So far we’ve seen dozens of speakers at the Democratic National Convention.  They’ve attacked Bush and McCain.  They’ve touted solutions to energy and climate change.  They’ve talked about Supreme Court justices and choice.  They’ve talked getting out of Iraq, and winning the war against the resurgent Taliban in Afghanistan.  A few have even mentioned, in passing, that the United States needs to rebuild its relationship with allies, once agan leading rather than dictating to the rest of the world.

But there is one set of issues that we haven’t heard about yet — not once in two days of banal blathering.

Call it the destruction of American values.  It includes a number of things.

Like torture.

Guantanamo.

Abu Ghraib.

Indefinite detention of American citizens.

Denial of habeas corpus.

Waterboarding.

Rendition.

Black sites.

It’s as if the books by Jane Meyer, Jack Goldsmith, Philippe Sands, and so many others have gone right down the memory hole.

Where’s the anger at this desecration of everything America supposedly stands for?  Where’s the condemnation of the Bush Administration’s trashing of the Constitution?  Where are the demands that these things stop, and stop immediately?

And where are the attacks on the man who most needs to answer for his role in not just allowing, but promoting these abominations?  Where is the condemnation and vilification of Dick Cheney?

There isn’t a politician more unpopular in America today.  More importantly, there isn’t anyone more responsible for the trashing of America’s reputation in the world.

Yet after two days, we’ve heard nothing about him or his comprehensive attack on human rights and civil liberties.  Nothing about his single-minded shredding of the Bill of Rights, Geneva Conventions, and Convention against Torture.  Nothing about waterboarding, sleep deprivation, the use of dogs, or forced confinement.  Nothing about the fact that our allies now believe that this Administration has committed war crimes.

We’ve heard plenty about windmills and wages, but nothing about Cheney’s conscious destruction of American values.

In less than a week, Dick Cheney will take the Darth Vader world tour to the Republican National Convention in St. Paul.  In his primetime speech, he will call Democrats weak, inept, and unwilling to face down “evil.”

If the Democrats fail to call him out on his own evil this week, he’ll be right.

Are Democrats afraid?  Are they unwilling to confront Bush, Cheney, and McCain on foreign policy?   Are they afraid of John McCain because he keeps reminding people on every possible occasion that he was a POW?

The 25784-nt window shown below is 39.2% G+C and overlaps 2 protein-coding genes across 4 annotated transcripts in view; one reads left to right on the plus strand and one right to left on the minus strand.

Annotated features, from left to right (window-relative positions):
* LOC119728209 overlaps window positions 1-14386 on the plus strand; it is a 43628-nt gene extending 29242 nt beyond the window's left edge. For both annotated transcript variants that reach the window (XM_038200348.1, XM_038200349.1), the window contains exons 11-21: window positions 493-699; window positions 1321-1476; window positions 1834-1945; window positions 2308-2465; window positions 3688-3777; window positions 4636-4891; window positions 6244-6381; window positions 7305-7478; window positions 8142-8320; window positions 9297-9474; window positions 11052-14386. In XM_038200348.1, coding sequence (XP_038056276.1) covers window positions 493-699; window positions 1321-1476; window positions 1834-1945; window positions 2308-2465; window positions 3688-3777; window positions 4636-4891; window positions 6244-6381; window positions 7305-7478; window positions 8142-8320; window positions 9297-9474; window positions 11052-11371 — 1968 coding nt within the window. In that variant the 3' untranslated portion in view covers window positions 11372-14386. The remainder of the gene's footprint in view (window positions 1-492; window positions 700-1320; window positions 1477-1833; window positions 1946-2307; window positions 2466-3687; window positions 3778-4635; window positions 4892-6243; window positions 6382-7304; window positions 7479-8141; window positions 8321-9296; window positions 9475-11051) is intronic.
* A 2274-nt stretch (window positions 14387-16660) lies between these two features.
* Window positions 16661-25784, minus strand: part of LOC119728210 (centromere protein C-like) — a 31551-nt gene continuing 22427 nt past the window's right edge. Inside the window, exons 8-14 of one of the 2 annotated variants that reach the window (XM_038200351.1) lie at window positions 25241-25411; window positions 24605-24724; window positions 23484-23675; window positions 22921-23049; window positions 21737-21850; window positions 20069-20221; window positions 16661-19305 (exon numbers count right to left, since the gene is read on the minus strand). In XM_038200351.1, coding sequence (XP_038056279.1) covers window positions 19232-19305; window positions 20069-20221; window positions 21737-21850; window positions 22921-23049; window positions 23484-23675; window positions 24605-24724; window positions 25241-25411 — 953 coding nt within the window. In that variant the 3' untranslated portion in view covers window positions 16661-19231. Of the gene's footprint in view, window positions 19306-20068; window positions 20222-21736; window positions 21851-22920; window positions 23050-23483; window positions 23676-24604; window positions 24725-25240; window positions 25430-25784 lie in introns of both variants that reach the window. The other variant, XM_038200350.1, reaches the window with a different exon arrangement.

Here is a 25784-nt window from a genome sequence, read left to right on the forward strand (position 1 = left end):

There’s a simple way to handle this.  All the Democrats have to say is that the Bush Administration believes that it doesn’t torture.  Then talk about all the things that they now do that the North Vietnamese did to John McCain.  And then point out that according to George Bush and Dick Cheney, John McCain wasn’t tortured. And then say how dare they implement polices once used against our brave servicemen and women.  And also make sure that people know that John McCain actually sanctions torture, as long as it’s committed by the CIA.

It’s the truth.  It reminds Americans of what we stand for without dragging them through the muck and horror of the past seven years.  It also has the advantage of putting both McCain and the Bushies on the defensive.

We’ve heard that Obama-Biden will be different, that they will no longer concede the high ground on foreign policy issues to the Republicans.  But if they never mention torture, Guantanamo, or any of the other terrors that Cheney, Addington, Yoo and company have inflicted on America and the world, then they are just as fearful and timorous as past candidates.

And next week, the Republicans will have free reign to make them look like apologists and traitors.

And in November, Barack Obama will lose.

| posted in foreign policy, politics, world at home | 1 Comment

20 August 2008 Charles J. Brown
08:30 pm

McCain’s Story v. Bush’s Actions: I. Confinement


I took some time today to read John McCain’s 1973 account of his confinement in Vietnam, as published by U.S. News and World Report.  It is, as you can imagine, difficult to read:  McCain is unblinking in his portrayal of how he and others were treated (and unfiltered in his opinion of his captors).

I did this neither to question whether or not his account of the cross in the dirt is accurate, nor to question his courage or honor. I find no utility in pursuing the former (I think he deserves the benefit of the doubt) and very much believe that he and others deserve our respect and admiration for what they went through.

Rather, my purpose is to explore further the contrast between what happened to him in Vietnam and what the Bush Administration has done in the war on terror.  If you’re new to the blog, you can find more on this here and here.

I’d like to acknowledge up front that these passages are not a complete account of McCain’s captivity.  My intent is to highlight two elements of the North Vietnamese treatment of McCain:  confinement and torture, and then look at what the Bush Administration has said and done.

Let’s start with confinement.

McCain, describing conditions from March 1968 (the link in the story is to photos of the cell in which he was held):

I remained in solitary confinement from that time on for more than two years. I was not allowed to see or talk to or communicate with any of my fellow prisoners. My room was fairly decent-sized—I’d say it was about 10 by 10. The door was solid. There were no windows. The only ventilation came from two small holes at the top in the ceiling, about 6 inches by 4 inches. The roof was tin and it got hot as hell in there. The room was kind of dim—night and day—but they always kept on a small light bulb, so they could observe me. I was in that place for two years.